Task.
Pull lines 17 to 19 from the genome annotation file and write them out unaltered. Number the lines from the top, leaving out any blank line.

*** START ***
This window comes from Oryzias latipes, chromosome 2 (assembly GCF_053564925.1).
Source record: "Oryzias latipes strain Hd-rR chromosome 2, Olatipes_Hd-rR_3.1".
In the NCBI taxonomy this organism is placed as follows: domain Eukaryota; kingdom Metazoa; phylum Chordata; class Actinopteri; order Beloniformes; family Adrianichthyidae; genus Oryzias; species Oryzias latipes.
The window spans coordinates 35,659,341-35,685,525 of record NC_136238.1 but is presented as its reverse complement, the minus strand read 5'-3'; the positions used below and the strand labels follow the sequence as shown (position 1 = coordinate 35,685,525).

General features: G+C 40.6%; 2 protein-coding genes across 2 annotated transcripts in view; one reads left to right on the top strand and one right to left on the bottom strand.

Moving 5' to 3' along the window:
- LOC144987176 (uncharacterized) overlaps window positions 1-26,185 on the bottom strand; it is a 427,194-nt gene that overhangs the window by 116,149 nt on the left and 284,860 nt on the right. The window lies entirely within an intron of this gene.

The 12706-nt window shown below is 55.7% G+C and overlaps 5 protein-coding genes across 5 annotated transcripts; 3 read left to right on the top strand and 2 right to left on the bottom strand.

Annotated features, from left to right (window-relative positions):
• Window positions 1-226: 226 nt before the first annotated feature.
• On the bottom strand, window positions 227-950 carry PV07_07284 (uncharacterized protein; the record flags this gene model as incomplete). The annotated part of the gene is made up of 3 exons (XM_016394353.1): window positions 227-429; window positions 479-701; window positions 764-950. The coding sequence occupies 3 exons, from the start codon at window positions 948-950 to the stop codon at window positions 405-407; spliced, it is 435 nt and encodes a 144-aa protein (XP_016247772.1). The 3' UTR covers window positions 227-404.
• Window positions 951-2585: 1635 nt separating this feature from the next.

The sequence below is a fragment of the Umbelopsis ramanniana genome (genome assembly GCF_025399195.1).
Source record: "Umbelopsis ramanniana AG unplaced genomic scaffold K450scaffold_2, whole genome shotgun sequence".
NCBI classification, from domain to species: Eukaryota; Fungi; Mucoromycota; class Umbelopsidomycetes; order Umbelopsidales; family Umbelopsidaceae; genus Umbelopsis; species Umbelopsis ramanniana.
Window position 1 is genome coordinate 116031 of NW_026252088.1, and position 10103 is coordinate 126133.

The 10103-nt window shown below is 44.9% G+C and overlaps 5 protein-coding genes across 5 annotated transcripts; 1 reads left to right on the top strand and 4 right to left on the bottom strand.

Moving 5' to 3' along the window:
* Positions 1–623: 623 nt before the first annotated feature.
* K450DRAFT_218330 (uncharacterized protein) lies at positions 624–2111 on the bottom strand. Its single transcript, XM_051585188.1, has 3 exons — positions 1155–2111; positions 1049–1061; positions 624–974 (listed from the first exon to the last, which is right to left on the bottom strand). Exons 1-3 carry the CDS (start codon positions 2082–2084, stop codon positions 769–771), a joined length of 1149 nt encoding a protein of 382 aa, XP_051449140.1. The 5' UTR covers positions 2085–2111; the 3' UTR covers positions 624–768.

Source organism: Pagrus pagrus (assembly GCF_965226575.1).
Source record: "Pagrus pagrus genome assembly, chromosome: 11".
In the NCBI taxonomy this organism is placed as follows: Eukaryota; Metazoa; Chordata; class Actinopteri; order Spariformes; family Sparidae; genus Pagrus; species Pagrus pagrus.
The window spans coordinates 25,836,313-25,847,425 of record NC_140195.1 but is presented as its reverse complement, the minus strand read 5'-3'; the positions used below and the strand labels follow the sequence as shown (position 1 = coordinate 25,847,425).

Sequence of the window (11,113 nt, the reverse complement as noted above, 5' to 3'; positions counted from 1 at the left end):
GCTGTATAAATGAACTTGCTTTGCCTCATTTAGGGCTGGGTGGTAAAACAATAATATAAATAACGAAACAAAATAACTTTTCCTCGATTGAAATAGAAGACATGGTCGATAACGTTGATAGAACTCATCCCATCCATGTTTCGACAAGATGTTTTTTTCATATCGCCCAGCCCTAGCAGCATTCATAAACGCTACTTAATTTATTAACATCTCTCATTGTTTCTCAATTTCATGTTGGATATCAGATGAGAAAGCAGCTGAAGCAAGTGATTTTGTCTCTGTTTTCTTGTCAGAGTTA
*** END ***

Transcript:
The 10103-nt window shown below is 44.9% G+C and overlaps 5 protein-coding genes across 5 annotated transcripts; 1 reads left to right on the top strand and 4 right to left on the bottom strand.

Moving 5' to 3' along the window:
* Positions 1–623: 623 nt before the first annotated feature.